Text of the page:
Walter Berry tries to run his companies on Christian principles. But the companies, which mainly sell, rent and service construction and industrial equipment over five states, were hit hard by the recession.
Laying off a third of his work force put his ideals to the test, he said, but he has tried to balance his business decisions with compassion.
The recession hasn't been all negative. It has provided him with a chance to acquire struggling companies in other markets, making two acquisitions during the recession.
Berry took over the business from his father, Fred, who bought it in 1957. Walter Berry, 52, became president in 1995.
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He was born and raised in Wichita. He and his wife, Polly, have four children, three of whom are grown.
How's the business?
"We are flat this year with last year, and last year was off a third from the year before that, so we're down a third from where we were two years ago. We feel very good about being flat, never been so excited about flat, and we're are optimistic we will remain flat and not have a double dip.... But our gross profit is up. We have a better mix of business. We don't have as much new. We have more rentals as a piece of the mix. So profitability is up a little and our expenses are down by a third."
How do you see the future?
"I don't know when we will ever get back to the peak that we were at three years ago in the Midwest, because I don't see our housing market getting back to where it was. Maybe we will when the population catches up, but we were over-building housing, financing was easy and customers were trading in machines faster than they would have.... I don't see that repeating itself for a long time, if ever. I see slow growth, or flat and then slow growth. It will be healthier and more sustainable."
Is this a good time to buy other businesses?
"There are opportunities that will come along that you won't have at other times or where you would pay a premium. But you have to go manage those businesses so they don't become a drag. They typically are in trouble or, if not, you pay a premium. We tend to be very opportunistic. We haven't purchased many very successful companies. We've come in when we thought we could turn them around to be successful."
How big will you grow?
"We are only interested in the Midwest. We don't really want to go much further east than Missouri and a lot farther west than Colorado. It's Midwestern values — how people think, having our employees have the same mind-set we have. And, it's what we think we can touch."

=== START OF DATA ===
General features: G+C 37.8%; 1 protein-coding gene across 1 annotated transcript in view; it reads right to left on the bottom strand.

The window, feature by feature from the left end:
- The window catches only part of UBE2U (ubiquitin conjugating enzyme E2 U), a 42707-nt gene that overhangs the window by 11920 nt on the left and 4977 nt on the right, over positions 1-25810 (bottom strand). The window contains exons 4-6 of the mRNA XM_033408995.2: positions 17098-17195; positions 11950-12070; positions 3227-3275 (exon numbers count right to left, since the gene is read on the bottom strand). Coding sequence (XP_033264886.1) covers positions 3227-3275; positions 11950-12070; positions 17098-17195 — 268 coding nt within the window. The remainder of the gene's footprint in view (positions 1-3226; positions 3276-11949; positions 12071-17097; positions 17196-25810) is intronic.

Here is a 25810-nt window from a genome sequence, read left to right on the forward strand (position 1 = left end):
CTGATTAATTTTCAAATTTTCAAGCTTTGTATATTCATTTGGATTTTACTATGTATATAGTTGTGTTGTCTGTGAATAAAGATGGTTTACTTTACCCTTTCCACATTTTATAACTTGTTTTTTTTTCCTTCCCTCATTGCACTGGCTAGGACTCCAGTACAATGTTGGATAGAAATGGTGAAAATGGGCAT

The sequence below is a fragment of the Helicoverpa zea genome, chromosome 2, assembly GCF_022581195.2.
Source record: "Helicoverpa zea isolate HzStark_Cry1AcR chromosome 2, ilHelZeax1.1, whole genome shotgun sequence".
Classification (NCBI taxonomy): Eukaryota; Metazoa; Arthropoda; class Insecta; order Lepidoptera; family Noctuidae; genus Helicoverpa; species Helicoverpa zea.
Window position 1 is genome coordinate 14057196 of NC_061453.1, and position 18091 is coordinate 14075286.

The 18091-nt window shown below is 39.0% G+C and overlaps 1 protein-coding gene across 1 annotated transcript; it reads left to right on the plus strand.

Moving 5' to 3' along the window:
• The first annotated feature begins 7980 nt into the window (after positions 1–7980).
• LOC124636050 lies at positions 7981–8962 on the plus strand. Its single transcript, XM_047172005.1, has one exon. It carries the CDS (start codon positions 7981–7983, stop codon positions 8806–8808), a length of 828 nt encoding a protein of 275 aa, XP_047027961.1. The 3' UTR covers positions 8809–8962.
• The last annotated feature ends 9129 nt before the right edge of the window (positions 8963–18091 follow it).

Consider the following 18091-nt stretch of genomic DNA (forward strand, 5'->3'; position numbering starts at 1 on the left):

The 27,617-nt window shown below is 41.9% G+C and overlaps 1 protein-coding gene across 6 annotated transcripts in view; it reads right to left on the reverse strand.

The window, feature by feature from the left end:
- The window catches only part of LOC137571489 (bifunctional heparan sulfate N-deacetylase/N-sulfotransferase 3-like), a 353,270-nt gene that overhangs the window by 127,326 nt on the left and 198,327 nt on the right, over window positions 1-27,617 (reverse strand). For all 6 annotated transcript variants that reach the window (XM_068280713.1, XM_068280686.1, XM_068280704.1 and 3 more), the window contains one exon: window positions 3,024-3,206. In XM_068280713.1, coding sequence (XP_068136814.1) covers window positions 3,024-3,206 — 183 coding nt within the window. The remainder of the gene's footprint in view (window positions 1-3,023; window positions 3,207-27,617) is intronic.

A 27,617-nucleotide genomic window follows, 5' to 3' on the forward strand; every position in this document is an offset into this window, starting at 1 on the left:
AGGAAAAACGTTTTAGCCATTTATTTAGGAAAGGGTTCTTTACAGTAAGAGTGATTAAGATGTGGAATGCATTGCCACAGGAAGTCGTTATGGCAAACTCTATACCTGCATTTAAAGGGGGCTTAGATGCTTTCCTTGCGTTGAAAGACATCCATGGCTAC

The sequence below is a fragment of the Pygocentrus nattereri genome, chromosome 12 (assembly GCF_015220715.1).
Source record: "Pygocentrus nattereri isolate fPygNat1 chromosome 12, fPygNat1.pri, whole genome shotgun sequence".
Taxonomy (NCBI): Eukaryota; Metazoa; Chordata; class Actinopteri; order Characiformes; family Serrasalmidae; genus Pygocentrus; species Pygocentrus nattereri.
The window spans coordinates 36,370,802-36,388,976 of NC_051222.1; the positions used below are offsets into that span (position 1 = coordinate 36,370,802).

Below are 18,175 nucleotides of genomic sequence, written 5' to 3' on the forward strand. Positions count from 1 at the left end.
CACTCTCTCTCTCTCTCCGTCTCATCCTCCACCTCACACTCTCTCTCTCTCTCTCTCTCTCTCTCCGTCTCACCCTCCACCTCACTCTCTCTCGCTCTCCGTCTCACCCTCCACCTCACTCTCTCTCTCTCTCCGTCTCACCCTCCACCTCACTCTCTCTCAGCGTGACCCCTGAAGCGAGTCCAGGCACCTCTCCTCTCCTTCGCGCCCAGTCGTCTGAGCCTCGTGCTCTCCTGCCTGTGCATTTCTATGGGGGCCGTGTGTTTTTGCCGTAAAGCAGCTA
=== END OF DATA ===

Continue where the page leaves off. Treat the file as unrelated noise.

You say growth and profitability aren't necessarily your highest goals as businessmen. Why?
"My father created this business and ran it on how could he put Biblical principles into practice. I completely agree with that and how not to be swayed by what the world calls success, but what would be Christian success and how that could be practiced in a business environment."
What do Biblical principals mean in business?
"Integrity and ethics, but also taking responsibility and giving back to our communities and supporting our families so that they make a living and have the flexibility so that if they need time to go to their kids' games. We have an environment where people know they can do that. Now, we have to have people at our parts counter to take care of customers, so everybody can't just can't take off. But if you have a health concern, I enjoy saying: You work to support your family. It's not vice versa. Your family is not here to support us. If you need time off you need to go do that and not being driven by growth, sales, adding more stores. We want to be a successful business, we want good metrics, but we want to be able to honor Biblical principles."
How do you reconcile laying off a third of the work force and your vision of a Christian business?
"There is a conflict. That was very painful. But we want to be in it for the long haul, and if we are inefficient over the long haul, it won't be sustainable. So, we didn't cut to boost the bottom line. Our goal last year was to break even, not make a lot of money. We were just barely profitable for '09.... We were going to be a third smaller and breaking even was a reasonable goal. We may be at this level for four or five years, so this wasn't something that we could subsidize. It wasn't going to be a one-year flash and we'll be right back and we could absorb it. We did have to make tough decisions. If we didn't do that and we weren't sustainable, we weren't doing any favors to anybody."
What are your misgivings about the new political and regulatory climate?
"Many of us wanted change, but the change that we got wasn't necessarily what we really wanted. I think that what we got was politics as usual on steroids with all the stimulus and all the money that is not really being productive. It has created a whole level of uncertainty.
"We have seen more sales tax audits than we've ever experienced because local entities need the money.... And the state of Kansas asked us if we'd do a self-audit. I wanted to put the phone down and pick it up and say 'No. We're good.' I don't know what a self-audit is. We think we are paying all the appropriate taxes. We don't intentionally not pay them and then when they call, say 'Oh, yeah. You're right. We'll send you some more.' "